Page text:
So that is shoe horned in in order to make the numbers look good, and that is not reported. It's a completely extraneous measure. But you still get Pelosi claiming unchallenged that this is a great — that this measure and the president as well is saying this, that it's the biggest blow in favor of reducing the deficit in years.
It's not. It's all loophole ridden.
BAIER: Mara, on the day, a day after the congressman from Illinois, Gutierrez, switched his vote from no to yes, the National Council of La Raza, the Hispanic group has released statements to a number of news organizations saying they are no longer in favor of health care reform legislation. How big a deal is that?
LIASSON: It's so interesting, the splits inside these interest groups. I mean, you saw the nuns in the Catholic Hospitals go against the bishops. Now you have the National Council of La Raza going against the Hispanic caucus because Gutierrez is now saying the president has convinced me he cares about immigration reform.
The problem La Raza had is they were for the House bill that allowed illegal immigrants buy own insurance with their own money on these exchanges. They won't get subsidies, but they would be able to buy them. The Senate bill doesn't allow that. That's what Gutierrez didn't like, but the president convinced him to come on board anyway.
I don't think at this point La Raza is going to necessarily switch a lot of Hispanic votes back to no. I don't think that's necessarily a big pull. I don't think it's good. I don't think it's good ever when you have a group that's ostensibly inside the Democratic tent saying they don't want this.
BAIER: And the White House is doing the personal reach-out. They are having lawmakers come in and talk directly with the president. Today Congressman Altmire from Pennsylvania was there for the jobs signing bill. And Steve, this is, you know, final days.
HAYES: Yes, I think — you know, when the history of this is all written in 10 or 20 years, we will look back on this period and I think we will look at amazement of the cornhusker kickback, that such a big deal was made of that, because we will learn what had actually been happening behind the scenes right now. And it's all of this kind of stuff.
Interestingly, at the press briefing today, Robert Gibbs was asked directly can you rule out that the president is making any sort of quid pro quo exchanges? Gibbs didn't answer the question which I think answers the question.
BAIER: He also didn't directly answer whether the president is using the line that "This will be the end of my presidency if this doesn't pass."
LIASSON: He didn't — he said he doesn't know that he has — look, the presidents have used that line for time and memorial. You have to do it for me because my presidency is on the line.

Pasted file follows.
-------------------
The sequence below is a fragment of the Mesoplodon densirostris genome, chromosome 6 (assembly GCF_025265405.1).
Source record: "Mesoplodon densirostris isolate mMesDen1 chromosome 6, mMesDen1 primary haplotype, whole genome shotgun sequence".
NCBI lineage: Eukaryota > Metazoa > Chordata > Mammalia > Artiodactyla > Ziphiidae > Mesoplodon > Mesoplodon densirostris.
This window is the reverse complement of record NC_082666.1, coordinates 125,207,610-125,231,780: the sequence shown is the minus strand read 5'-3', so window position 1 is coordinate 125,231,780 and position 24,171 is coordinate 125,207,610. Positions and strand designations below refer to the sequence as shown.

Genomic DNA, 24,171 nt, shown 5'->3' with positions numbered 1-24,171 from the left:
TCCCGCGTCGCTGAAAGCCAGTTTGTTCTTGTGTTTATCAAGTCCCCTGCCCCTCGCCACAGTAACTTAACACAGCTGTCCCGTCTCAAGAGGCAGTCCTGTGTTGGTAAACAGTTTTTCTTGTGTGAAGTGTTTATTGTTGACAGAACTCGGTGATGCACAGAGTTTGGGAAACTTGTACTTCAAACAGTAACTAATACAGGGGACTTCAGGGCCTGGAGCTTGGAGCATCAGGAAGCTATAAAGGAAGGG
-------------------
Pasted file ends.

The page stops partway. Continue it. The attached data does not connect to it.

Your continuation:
Many members have said that he did, and it certainly has the ring of truth. But you don't want to have your president, if you are Robert Gibbs, look like he is begging for them to save him.
I want to make one point about the cornhusker kickback and all these deals.
BAIER: We are going to talk about that in a second.
LIASSON: OK, fine.
BAIER: We'll talk about the special deals in the new bill, what we're digging out right now and get a little bit more into the numbers. Much more on health care reform on our homepage as well. Go to FOXnews.com/Special-Report. Be sure to vote on your choice for topic of the week for lightning round.
We will talk about those special deals when we come back.
(BEGIN VIDEO CLIP)
SEN. TOM COBURN, R-OKLA.: If you voted no and you vote yes and you lose your election and you think any nomination to a federal position isn't going to be held in the Senate, I got news for you. It's going to be held.
Number two is if you get a deal for — a parochial deal for you or your district, I have already instructed my staff and the staff of seven other senators that we will look at every appropriations bill at every level at every instance, and we will outline it by district, and we will associate that with the buying of your vote.
(END VIDEO CLIP)
BAIER: Senator Tom Coburn issuing a warning to House Democrats about special deals that may be in this new reconciliation bill. We are still going through the finals see exactly what deals that were in the Senate bill are still in this bill.
And while we have been going through it Republican aides have pointed out there are a couple of deals by their reading, one for Representative Bart Gordon from Tennessee. That's new, which would be Medicaid aid for hospitals in Tennessee, more than $100 million there.
And then a deal, a carve out for a bank in North Dakota for Senator Kent Conrad. When this came up Conrad instructed the House budget Democrats to remove the provision. There is a lot of searching for deals in the new bill.
We're back with the panel. Steve, we may find more. We are still looking.